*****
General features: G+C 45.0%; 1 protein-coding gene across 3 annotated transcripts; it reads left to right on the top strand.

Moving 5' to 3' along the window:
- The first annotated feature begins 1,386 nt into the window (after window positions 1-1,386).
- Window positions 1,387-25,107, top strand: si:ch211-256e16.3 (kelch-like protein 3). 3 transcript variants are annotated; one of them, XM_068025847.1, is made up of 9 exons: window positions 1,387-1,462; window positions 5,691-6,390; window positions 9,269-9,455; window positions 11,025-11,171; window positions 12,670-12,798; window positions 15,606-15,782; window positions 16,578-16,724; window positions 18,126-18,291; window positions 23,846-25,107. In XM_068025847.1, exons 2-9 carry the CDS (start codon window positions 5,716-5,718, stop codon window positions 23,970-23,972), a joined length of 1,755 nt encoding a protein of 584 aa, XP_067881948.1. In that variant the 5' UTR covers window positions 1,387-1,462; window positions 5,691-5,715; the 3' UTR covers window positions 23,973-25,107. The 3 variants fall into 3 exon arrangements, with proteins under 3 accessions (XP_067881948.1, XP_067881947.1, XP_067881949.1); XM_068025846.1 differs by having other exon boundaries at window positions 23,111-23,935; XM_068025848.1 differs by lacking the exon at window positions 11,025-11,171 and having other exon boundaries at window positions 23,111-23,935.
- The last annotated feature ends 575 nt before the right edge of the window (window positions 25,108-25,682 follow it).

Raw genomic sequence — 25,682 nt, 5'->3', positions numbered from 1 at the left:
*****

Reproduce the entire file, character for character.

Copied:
General features: G+C 45.0%; 1 protein-coding gene across 3 annotated transcripts; it reads left to right on the top strand.

Moving 5' to 3' along the window:
- The first annotated feature begins 1,386 nt into the window (after window positions 1-1,386).
- Window positions 1,387-25,107, top strand: si:ch211-256e16.3 (kelch-like protein 3). 3 transcript variants are annotated; one of them, XM_068025847.1, is made up of 9 exons: window positions 1,387-1,462; window positions 5,691-6,390; window positions 9,269-9,455; window positions 11,025-11,171; window positions 12,670-12,798; window positions 15,606-15,782; window positions 16,578-16,724; window positions 18,126-18,291; window positions 23,846-25,107. In XM_068025847.1, exons 2-9 carry the CDS (start codon window positions 5,716-5,718, stop codon window positions 23,970-23,972), a joined length of 1,755 nt encoding a protein of 584 aa, XP_067881948.1. In that variant the 5' UTR covers window positions 1,387-1,462; window positions 5,691-5,715; the 3' UTR covers window positions 23,973-25,107. The 3 variants fall into 3 exon arrangements, with proteins under 3 accessions (XP_067881948.1, XP_067881947.1, XP_067881949.1); XM_068025846.1 differs by having other exon boundaries at window positions 23,111-23,935; XM_068025848.1 differs by lacking the exon at window positions 11,025-11,171 and having other exon boundaries at window positions 23,111-23,935.
- The last annotated feature ends 575 nt before the right edge of the window (window positions 25,108-25,682 follow it).

Raw genomic sequence — 25,682 nt, 5'->3', positions numbered from 1 at the left: